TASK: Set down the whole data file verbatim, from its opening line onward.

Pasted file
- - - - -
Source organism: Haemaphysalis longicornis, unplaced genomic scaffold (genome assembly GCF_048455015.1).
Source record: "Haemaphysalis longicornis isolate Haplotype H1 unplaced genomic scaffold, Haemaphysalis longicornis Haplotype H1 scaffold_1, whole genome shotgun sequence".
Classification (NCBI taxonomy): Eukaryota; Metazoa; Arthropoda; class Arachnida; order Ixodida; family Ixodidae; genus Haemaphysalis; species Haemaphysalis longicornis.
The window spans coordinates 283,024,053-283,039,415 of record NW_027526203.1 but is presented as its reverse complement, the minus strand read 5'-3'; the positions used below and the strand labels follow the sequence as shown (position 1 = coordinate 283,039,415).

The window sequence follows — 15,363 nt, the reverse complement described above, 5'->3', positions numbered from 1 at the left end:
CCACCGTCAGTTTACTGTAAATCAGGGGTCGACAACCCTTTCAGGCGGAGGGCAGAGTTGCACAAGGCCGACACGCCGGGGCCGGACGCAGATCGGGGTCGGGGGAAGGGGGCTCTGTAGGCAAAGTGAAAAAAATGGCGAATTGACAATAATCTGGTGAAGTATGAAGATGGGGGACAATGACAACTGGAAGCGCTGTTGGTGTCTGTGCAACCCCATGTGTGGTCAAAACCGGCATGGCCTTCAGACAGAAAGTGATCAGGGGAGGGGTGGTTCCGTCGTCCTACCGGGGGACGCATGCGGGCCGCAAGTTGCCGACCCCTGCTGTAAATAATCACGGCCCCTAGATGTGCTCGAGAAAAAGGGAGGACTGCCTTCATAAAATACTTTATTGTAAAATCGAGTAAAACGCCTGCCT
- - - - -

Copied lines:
Source organism: Haemaphysalis longicornis, unplaced genomic scaffold (genome assembly GCF_048455015.1).
Source record: "Haemaphysalis longicornis isolate Haplotype H1 unplaced genomic scaffold, Haemaphysalis longicornis Haplotype H1 scaffold_1, whole genome shotgun sequence".
Classification (NCBI taxonomy): Eukaryota; Metazoa; Arthropoda; class Arachnida; order Ixodida; family Ixodidae; genus Haemaphysalis; species Haemaphysalis longicornis.
The window spans coordinates 283,024,053-283,039,415 of record NW_027526203.1 but is presented as its reverse complement, the minus strand read 5'-3'; the positions used below and the strand labels follow the sequence as shown (position 1 = coordinate 283,039,415).

The window sequence follows — 15,363 nt, the reverse complement described above, 5'->3', positions numbered from 1 at the left end:
CCACCGTCAGTTTACTGTAAATCAGGGGTCGACAACCCTTTCAGGCGGAGGGCAGAGTTGCACAAGGCCGACACGCCGGGGCCGGACGCAGATCGGGGTCGGGGGAAGGGGGCTCTGTAGGCAAAGTGAAAAAAATGGCGAATTGACAATAATCTGGTGAAGTATGAAGATGGGGGACAATGACAACTGGAAGCGCTGTTGGTGTCTGTGCAACCCCATGTGTGGTCAAAACCGGCATGGCCTTCAGACAGAAAGTGATCAGGGGAGGGGTGGTTCCGTCGTCCTACCGGGGGACGCATGCGGGCCGCAAGTTGCCGACCCCTGCTGTAAATAATCACGGCCCCTAGATGTGCTCGAGAAAAAGGGAGGACTGCCTTCATAAAATACTTTATTGTAAAATCGAGTAAAACGCCTGCCT